Arden, Op. Cit.
 Otto-Preminger, Op. Cit., dissenting opinion, para.7.
 Arden, Op. Cit.
 Jean-Marc Thuvenin, ‘The principle of proportionality’, European Governance. Available at: http://lewebpedagogique.com/jmthouvenin/european-governance-2-program/european-governance-2-the-principle-of-proportionality/ [accessed 22/06/2013].
 Craig P, EU Administrative law, (Oxford: Oxford University Press, 2012), p.591.
 Ibid., p.592.
 Wolf Sauter, ‘Proportionality in EU law: a balancing act?’, Social Science Research Network, January 25, 2013. Available at: http://papers.ssrn.com/sol3/papers.cfm?abstract_id=2208467 [accessed 13/06/2013].
 C-11/70, 17 December 1970, ECR 01125.
 Craig, Op. Cit., p.591.
 C-11-70, Op. Cit., para.12.
 C-331/88, 13 November 1990, ECR I-04023, para.13.
 Ibid., para.12.
 Ibid., para.13.
 Ibid., para.14.
 Craig, Op. Cit., p.594.
 Carrera S, In search of the Perfect Citizen? The intersection between integration, immigration and nationality in the EU, (Netherlands: Martinus Nijhof Publishers: 2009), p.367.
 C-112/00 , 12 June 2003, ECR I-5659, para.10-12.
 Ibid., para.16.
 Ibid., para.20.
 Ibid., para.80.
 Criag, Op. Cit., p.610.
 Martin Bose, ‘The principle of proportionality and the protection of legal interests’, Criminal Criminal Law Review, No 1 2011. Available at: http://rsw.beck.de/rsw/upload/EuCLR/EuCLR_2011_01.pdf [accessed 22/06/2013]
 Carig, Op. Cit., p.611
 Arden, Op. Cit.
 Karnell, Op. Cit., p.127.
 Conceicao Gomes, ‘The European Arrest warrant in law and in practice: a comparative study for the consolidation of the European Law – Enforcement Area’, October 2010. Available at: http://opj.ces.uc.pt/pdf/EAW_Final_Report_Nov_2010.pdf [accessed 21/07/2013].
 Scott Baker, A review of the United Kingdom’s extradition arrangements, (Presented to the Home Secretary on 30 September 2011), p.192.
 Sarah Haggenmuller, ‘The principle of proportionality and the European Arrest Warrant’, Social Science Research Network. Available at: http://papers.ssrn.com/sol3/papers.cfm?abstract_id=2200874 [accessed 22/06/2013].
 Gomes, Op. Cit.
 Keijzer N and Sliedregt, The European Arrest Warrant in practice, (the Hague: Asser Press, 2009), p.54.
 Gomes, Op. Cit.
 Keijzer, Op. Cit., p.57.
 Blekxtoon R, Handbook on the European Arrest Warrant, (Hague: Asser Press, 2005), p.231.
 Massimo Fichera, ‘The European Arrest Warrant and the Sovereign State: a marriage of convenience?’, European Law journal, Vol. 15, No. 1, January 2009. Available at: http://www.cesruc.org/uploads/soft/130308/1-13030QF957.pdf [accessed 21/07/2013].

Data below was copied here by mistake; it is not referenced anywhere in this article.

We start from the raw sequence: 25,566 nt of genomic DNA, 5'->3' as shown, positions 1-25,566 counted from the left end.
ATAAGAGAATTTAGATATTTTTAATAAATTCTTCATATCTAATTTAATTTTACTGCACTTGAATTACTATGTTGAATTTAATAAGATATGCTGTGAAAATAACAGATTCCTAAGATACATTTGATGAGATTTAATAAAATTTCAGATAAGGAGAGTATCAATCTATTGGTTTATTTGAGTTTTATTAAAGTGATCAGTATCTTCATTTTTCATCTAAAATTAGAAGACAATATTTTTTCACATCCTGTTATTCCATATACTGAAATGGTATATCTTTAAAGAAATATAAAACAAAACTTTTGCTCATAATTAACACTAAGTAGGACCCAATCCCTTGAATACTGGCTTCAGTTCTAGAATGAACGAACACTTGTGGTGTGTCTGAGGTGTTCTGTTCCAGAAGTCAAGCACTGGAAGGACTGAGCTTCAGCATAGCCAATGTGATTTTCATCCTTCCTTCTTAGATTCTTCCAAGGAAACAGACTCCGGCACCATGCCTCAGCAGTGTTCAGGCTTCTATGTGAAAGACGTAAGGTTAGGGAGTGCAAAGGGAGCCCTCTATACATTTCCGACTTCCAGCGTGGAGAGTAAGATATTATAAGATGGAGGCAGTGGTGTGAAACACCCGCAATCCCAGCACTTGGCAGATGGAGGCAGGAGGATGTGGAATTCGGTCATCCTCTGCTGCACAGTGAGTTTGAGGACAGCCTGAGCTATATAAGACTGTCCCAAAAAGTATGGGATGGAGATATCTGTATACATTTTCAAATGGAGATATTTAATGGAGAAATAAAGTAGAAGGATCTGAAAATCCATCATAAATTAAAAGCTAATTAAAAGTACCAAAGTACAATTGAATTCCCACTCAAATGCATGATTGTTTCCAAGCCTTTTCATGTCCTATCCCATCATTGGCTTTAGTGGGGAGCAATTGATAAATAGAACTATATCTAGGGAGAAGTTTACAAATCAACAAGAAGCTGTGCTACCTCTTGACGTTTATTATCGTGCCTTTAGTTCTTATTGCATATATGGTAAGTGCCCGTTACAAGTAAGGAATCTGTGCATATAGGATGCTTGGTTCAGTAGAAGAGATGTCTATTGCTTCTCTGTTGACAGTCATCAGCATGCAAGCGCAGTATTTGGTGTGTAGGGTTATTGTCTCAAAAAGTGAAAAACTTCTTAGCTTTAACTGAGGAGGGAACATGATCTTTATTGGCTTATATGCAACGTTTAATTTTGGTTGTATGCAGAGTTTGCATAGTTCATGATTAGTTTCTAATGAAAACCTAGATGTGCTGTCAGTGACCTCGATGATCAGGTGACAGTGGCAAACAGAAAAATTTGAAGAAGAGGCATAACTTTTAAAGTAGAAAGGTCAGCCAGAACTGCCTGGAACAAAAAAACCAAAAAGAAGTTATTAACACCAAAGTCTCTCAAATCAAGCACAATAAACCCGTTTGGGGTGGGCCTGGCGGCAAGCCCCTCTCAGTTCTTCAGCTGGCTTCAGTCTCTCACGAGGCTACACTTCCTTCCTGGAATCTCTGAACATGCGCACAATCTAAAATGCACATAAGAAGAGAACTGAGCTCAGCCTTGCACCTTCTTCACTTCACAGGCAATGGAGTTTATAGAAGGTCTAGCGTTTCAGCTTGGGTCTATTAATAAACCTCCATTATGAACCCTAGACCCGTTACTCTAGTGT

Keijzer, Op. Cit., p.58.
 C-303/05, 3 May 2007, ECR I-3633, para.52.
 Ibid., para.10.
 Ibid., para.52.
 Ibid., para.13.
 Ibid., para.53.
 Keijzer, Op. Cit., p.60.
 Fichera, Op.Cit., p.60.
 Fichera., Op. Cit..
 Catherine Heard and Daniel Mansell, ‘European Arrest Warrant: the role of judges when human rights are at risk’, New journal of European Criminal Law, Volume 2, 2011, 2, p.3.
 161 Eur. Ct. H.R. (1989), para.90.
 Keijzer, Op. Cit., pp.140-141.
 Ibid., p.144.
 Arina Corsei, The EAW as an expression of mutual trust principle. Available at: http://www.ejtn.net/Documents/Themis%202012/THEMIS%202012%20ERFURT%20DOCUMENT/Written%20paper%20Romanian%20Team%201.pdf [accessed 01/08/2013].
 Ibid., p.219.
 Baker, Op. Cit.,, p.192.
 Valsamis Mitsilegas, ‘The Limits of Mutual Trust in Europe’s Area of Freedom, Security and Justice: From Automatic Inter-State Cooperation to the Slow Emergence of the Individual’, Yearbook of European Law, Vol. 31, No 1 (2012), p.327.
 Baker, Op. Cit.
 ‘Polish mother faces extradition to serve suspended sentence’, Fair Trials International, 2013. Available at: http://www.fairtrials.net/press/press-releases/polish-mother-faces-extradition-to-serve-suspended-sentence/ [accessed 27/07/2013].
 ‘European Commission criticizes disproportionate use of Arrest Warrants’, Fair Trials, Available at: http://www.fairtrials.net/press/press-releases/european-commission-criticises-disproportionate-use-of-arrest-warrant/ [accessed 20/06/2013].